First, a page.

Thoreau, who wasn’t much of a spender, talked a great deal about economy, seeing it as the heart of intentional living. Economy, after all, is nothing more than the keeping of one’s material household, and what in the world is there that’s more holy than housekeeping? The counting and care of things one holds dear is the essence of responsible stewardship, and careless living bears a fiscal as well as spiritual cost. When asked by newer practitioners how they might tell whether their meditation is “working,” I’m sometimes tempted to ask, “Are your financial affairs in order?” Although enlightenment bears no price tag, living carelessly or beyond one’s means is a surefire sign of spiritual malaise, for if you can’t manage your fiscal affairs right now, how will you manage the precious gift of ecstasy when it comes?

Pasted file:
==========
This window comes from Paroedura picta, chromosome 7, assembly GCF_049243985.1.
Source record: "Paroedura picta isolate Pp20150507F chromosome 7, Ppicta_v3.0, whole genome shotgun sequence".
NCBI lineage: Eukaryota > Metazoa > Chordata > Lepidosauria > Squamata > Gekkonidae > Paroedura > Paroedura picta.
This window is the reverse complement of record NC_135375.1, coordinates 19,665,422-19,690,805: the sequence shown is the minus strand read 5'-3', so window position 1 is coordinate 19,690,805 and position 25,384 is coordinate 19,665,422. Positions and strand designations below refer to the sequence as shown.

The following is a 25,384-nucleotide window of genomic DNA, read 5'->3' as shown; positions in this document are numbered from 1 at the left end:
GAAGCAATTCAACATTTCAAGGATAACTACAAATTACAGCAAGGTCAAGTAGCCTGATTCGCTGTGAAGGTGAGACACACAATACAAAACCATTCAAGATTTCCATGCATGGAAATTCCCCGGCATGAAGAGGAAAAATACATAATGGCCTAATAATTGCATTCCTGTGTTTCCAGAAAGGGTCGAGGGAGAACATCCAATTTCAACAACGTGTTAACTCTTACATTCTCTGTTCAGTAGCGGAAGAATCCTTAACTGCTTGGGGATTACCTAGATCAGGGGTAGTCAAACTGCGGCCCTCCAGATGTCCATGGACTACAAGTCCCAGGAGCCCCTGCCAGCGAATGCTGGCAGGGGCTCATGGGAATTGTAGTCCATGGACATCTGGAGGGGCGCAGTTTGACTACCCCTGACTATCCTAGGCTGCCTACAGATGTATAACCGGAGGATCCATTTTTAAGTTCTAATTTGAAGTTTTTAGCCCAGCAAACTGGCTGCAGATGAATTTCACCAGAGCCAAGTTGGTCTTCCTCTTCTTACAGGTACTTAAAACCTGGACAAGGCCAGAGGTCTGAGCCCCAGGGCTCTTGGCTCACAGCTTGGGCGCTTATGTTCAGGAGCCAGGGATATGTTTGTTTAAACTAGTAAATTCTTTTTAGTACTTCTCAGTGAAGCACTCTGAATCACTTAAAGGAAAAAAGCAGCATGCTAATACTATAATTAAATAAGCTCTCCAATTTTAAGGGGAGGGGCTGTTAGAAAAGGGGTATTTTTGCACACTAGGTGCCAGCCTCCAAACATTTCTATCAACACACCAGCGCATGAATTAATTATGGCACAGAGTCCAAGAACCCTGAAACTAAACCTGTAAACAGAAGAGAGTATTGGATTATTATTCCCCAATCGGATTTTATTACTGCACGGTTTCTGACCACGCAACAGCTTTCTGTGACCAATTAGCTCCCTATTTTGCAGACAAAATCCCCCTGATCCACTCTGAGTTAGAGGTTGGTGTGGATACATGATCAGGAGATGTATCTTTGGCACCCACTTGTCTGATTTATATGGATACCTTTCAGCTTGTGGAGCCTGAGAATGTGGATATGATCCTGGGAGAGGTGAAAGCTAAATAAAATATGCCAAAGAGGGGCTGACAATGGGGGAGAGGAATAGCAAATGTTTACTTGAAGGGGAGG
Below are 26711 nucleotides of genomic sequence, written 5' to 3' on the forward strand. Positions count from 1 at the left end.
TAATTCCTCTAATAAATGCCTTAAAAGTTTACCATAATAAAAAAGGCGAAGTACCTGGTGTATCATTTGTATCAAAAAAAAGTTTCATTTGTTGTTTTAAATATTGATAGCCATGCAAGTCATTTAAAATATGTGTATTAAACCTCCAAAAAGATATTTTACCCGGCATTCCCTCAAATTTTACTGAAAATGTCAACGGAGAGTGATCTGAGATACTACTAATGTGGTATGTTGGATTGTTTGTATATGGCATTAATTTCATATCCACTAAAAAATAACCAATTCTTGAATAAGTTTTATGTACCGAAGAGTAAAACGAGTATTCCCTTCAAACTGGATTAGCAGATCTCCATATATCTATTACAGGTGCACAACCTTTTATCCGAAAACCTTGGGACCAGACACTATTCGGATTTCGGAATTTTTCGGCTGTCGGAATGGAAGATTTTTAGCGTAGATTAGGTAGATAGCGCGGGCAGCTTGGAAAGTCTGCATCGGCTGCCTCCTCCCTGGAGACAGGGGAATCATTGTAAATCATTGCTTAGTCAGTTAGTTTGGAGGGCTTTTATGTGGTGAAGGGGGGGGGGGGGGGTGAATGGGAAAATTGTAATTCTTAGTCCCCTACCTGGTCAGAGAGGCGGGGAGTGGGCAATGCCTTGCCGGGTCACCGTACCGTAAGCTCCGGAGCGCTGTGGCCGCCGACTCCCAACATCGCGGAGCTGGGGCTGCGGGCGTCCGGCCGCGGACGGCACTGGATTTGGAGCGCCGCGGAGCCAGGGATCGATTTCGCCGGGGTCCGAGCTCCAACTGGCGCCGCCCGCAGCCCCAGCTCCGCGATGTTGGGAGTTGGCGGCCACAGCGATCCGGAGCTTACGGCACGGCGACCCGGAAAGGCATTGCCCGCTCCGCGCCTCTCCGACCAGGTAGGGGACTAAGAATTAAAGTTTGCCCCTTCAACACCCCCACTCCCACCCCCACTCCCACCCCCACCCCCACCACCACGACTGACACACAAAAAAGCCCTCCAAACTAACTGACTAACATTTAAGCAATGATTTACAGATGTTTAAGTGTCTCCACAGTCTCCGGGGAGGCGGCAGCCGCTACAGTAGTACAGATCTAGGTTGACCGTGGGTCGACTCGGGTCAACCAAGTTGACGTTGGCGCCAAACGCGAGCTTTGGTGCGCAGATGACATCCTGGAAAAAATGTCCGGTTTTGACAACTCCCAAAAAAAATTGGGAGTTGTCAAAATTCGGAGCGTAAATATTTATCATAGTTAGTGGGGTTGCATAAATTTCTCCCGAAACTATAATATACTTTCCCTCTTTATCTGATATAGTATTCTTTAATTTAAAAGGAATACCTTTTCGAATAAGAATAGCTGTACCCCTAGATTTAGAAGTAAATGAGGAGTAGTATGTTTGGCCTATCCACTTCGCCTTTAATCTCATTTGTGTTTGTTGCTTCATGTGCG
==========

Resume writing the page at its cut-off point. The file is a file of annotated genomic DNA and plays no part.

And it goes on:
Last weekend, J and I spent nothing during time we spent strolling at the Natick Collection, taking with us nothing but the surreptitious pictures we’d shot. And yesterday, when my economic stimulus check arrived, I immediately endorsed it to deposit in the bank, where it will remain for a truly rainy day. Saving is what hoarders do, and in the personal accounting of what I hold dear, there is no need for economic stimulation.
Click here for the full photo set of illicit images I pilfered from the photography-free Natick Collection. Enjoy!